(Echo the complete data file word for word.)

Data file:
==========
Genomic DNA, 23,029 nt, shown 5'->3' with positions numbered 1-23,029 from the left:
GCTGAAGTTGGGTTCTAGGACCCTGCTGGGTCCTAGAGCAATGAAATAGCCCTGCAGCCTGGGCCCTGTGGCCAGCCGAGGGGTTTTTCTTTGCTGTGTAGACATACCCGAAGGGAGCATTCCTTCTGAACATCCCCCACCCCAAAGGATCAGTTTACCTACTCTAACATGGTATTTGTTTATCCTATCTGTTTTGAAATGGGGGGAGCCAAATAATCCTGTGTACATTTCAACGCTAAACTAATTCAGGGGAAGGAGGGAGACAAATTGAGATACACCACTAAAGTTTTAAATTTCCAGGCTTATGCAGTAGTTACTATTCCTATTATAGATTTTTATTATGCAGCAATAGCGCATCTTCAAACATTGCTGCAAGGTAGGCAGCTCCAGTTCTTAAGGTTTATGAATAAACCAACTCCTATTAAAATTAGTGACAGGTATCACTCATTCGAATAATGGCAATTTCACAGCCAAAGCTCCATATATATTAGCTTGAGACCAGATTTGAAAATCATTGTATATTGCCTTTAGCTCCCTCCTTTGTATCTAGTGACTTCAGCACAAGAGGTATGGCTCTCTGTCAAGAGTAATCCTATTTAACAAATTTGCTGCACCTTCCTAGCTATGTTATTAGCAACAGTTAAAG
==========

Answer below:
Genomic DNA, 23,029 nt, shown 5'->3' with positions numbered 1-23,029 from the left:
GCTGAAGTTGGGTTCTAGGACCCTGCTGGGTCCTAGAGCAATGAAATAGCCCTGCAGCCTGGGCCCTGTGGCCAGCCGAGGGGTTTTTCTTTGCTGTGTAGACATACCCGAAGGGAGCATTCCTTCTGAACATCCCCCACCCCAAAGGATCAGTTTACCTACTCTAACATGGTATTTGTTTATCCTATCTGTTTTGAAATGGGGGGAGCCAAATAATCCTGTGTACATTTCAACGCTAAACTAATTCAGGGGAAGGAGGGAGACAAATTGAGATACACCACTAAAGTTTTAAATTTCCAGGCTTATGCAGTAGTTACTATTCCTATTATAGATTTTTATTATGCAGCAATAGCGCATCTTCAAACATTGCTGCAAGGTAGGCAGCTCCAGTTCTTAAGGTTTATGAATAAACCAACTCCTATTAAAATTAGTGACAGGTATCACTCATTCGAATAATGGCAATTTCACAGCCAAAGCTCCATATATATTAGCTTGAGACCAGATTTGAAAATCATTGTATATTGCCTTTAGCTCCCTCCTTTGTATCTAGTGACTTCAGCACAAGAGGTATGGCTCTCTGTCAAGAGTAATCCTATTTAACAAATTTGCTGCACCTTCCTAGCTATGTTATTAGCAACAGTTAAAG